It’s been called the green monster. Invidia in the Latin texts. A deadly sin. And a common one. Envy.
I confess to falling for it at times. Far too many times. No matter how much success I experience, it’s never enough.
The book launch could have been bigger—like hers. The traffic could be higher—like his. The number of speaking engagements could be more—and so it goes. More. Always more.
As we strolled through our neighborhood last night, my wife and I noted features we liked about other houses, and I felt envy creeping in again—even though we have a beautiful home with more room than we’ve ever had before.
Envy, you see, is not rational. It doesn’t make sense when we think about it. But then we usually don’t think about it. We just go with the feeling and end up in a bad place.
But usually by the end of each day we’ve encountered more than a few people who appear to be enjoying success. More than we’re having, at least.
And that’s all it takes. We see it and we want it for ourselves.
I think most writers—any creative souls really—know the struggle within when another is praised. When another succeeds. When someone else arrives there ahead of us.
It might be subscribers, followers, book sales, publicity, adulation of any kind that triggers our envious demons.
Most of us, however, especially as people of faith, know that open envy would blatantly violate God’s commands—and others’ high opinion of us. So we choose a different, more sophisticated route that lets our green monster nibble around the edges of another’s success:
- “Well sure, he has that high-visibility position. If I had that….”
- “What do you expect when she has that publisher? How could she not….”
- “But he doesn’t have children or a family, so he has time. Who wouldn’t if….”
- “Some people just have all the luck….”
When we offer excuses like this for the success of others, we are creatively dumbing down the standards for success to what we think is our level.
Mind you, the excuses we tell ourselves often are not true. But that seldom matters at the time.
Neither does our ignoring our own blessings. As Shakespeare penned in Sonnet 29:
Wishing me like to one more rich in hope,
Featured like him, like him with friends possess’d,
Desiring this man’s art, and that man’s scope,
With what I most enjoy contented least.
Zig Ziglar told a story about a disappointing breakfast he once had. He had been anticipating hot waffles, soft butter, and warm syrup. Instead he got cold waffles, hard butter, and syrup direct from the fridge. His immediate reaction was to get angry, until he realized how blessed he was to have cold waffles as the greatest problem he would face that day.
I had a similar experience just the other day at a restaurant while on the road. My toast was cold and the butter hard. I immediately started to complain, then recalled Zig’s story, and laughed, counting my blessings.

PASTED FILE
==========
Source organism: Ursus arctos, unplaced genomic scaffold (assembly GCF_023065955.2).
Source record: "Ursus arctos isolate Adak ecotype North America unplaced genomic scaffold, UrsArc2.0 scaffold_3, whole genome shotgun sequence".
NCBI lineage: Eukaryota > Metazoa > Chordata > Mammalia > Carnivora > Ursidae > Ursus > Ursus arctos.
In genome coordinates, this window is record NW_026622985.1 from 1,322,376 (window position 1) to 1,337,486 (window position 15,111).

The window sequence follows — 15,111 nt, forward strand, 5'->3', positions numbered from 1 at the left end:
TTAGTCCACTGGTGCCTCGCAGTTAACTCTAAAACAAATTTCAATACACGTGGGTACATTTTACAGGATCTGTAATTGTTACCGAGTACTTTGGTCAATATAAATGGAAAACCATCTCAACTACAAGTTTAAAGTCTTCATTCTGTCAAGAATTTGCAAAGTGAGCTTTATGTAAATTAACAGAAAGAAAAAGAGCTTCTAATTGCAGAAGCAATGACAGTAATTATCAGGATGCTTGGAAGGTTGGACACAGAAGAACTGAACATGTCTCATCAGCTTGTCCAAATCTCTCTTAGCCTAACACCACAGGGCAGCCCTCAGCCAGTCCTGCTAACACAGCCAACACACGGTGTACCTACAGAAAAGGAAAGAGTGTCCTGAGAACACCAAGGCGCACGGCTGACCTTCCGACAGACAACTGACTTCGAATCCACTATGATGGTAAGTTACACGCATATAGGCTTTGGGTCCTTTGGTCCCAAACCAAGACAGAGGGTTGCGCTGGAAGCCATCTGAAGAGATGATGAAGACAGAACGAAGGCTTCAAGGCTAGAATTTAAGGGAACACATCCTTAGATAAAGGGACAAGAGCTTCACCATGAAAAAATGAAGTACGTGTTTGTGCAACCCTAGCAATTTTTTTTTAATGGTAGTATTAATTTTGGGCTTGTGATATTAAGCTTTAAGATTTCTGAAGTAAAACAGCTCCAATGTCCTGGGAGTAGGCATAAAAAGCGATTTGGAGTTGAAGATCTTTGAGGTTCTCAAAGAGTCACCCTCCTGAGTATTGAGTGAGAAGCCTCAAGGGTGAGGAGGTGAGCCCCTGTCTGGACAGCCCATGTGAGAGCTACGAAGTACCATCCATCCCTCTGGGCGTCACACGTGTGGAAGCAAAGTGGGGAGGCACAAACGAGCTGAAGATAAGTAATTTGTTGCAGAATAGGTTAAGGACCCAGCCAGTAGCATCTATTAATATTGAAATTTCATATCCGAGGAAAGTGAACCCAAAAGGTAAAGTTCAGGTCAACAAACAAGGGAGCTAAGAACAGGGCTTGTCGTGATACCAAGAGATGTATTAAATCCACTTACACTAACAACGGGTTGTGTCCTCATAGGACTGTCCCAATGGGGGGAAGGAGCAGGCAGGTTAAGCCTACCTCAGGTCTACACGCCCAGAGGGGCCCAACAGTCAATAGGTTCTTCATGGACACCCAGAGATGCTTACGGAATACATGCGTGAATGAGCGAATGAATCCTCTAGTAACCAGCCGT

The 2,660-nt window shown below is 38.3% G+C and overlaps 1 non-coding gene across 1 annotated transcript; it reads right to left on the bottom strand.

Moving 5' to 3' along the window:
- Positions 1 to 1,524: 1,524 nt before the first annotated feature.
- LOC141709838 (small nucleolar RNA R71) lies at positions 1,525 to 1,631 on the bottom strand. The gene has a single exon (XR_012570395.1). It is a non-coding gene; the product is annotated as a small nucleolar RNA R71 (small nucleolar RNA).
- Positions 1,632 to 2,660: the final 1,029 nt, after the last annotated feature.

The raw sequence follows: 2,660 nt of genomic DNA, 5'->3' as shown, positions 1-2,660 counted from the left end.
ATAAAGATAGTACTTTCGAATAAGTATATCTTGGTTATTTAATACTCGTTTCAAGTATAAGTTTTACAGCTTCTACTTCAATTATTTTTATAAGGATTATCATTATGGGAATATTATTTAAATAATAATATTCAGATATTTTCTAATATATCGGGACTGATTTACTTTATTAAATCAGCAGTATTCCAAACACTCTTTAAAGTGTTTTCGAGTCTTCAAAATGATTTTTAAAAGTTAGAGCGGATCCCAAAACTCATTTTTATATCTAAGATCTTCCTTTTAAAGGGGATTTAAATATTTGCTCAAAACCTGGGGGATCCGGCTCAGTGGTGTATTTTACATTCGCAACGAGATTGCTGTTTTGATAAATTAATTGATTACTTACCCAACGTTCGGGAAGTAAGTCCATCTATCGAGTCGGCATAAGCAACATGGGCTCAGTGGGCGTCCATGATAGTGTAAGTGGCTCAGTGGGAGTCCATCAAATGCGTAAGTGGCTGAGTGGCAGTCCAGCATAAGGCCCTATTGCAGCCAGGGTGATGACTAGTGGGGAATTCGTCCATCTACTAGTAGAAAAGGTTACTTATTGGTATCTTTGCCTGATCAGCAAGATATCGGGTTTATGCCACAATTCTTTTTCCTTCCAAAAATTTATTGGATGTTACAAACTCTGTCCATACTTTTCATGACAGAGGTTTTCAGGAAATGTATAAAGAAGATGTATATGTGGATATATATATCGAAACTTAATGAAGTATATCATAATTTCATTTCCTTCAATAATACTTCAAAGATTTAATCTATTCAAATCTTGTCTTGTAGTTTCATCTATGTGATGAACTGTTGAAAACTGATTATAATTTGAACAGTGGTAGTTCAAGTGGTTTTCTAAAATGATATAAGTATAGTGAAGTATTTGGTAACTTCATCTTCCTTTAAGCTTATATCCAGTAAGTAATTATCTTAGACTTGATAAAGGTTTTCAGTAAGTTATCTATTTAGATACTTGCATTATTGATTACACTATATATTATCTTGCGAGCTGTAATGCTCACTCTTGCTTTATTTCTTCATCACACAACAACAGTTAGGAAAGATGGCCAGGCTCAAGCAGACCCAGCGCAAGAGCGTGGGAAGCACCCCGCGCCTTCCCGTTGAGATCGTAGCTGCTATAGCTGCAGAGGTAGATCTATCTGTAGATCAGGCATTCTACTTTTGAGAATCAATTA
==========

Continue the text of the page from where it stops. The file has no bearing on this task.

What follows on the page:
5 Ways to Stop Envy before It Starts
- Call it what it is. Sin. When you catch yourself excusing another’s success, point it out to yourself. Then confess it. After all, we can’t avoid what we can’t identify. We’ll be knee-deep in the muck of envy before we realize it. By then we’ll need the rest of the day just to get out.
- Be generous. Train yourself to intentionally help others, especially those who can’t seem to help you in return. If we simply stop being envious, we are but envious trolls who aren’t being envious—at that moment. But if we intentionally move in the opposite direction, we’re becoming something quite different. Something new.
- Find someone else to celebrate every day. It’s good for them. It’s good for you. Commit each day to shine a spotlight on somebody. I try to use Twitter as one way to highlight a new someone every day. It’s like eating your spinach but with eternal health benefits.
- Remember you are in charge of you. When we try pulling others down to our level, we’re simply pointing out that we are the ones unhappy with ourselves. So whose fault is that, really? Do something about it. Embracing a victim mentality only makes it easier to justify envy the next time around when we’re still stuck in the same spot.
- Perform for an audience of One. No, I don’t mean you. Os Guinness noted well in his book The Call that only one opinion really matters. Scriptures remind us that comparing ourselves among ourselves, we are not wise. The moment we start the slide toward invidia, we enter an ominous downward spiral of lies: “Because they succeeded, I quit. Because I’m not them, I refuse to be me.” Of course, you never could become them, and you cannot be anyone but you.
No wonder we’re frustrated.
Question: Do you find it challenging to stop envy before it starts? When do you find yourself quick to belittle another’s success? Share your thoughts by clicking here.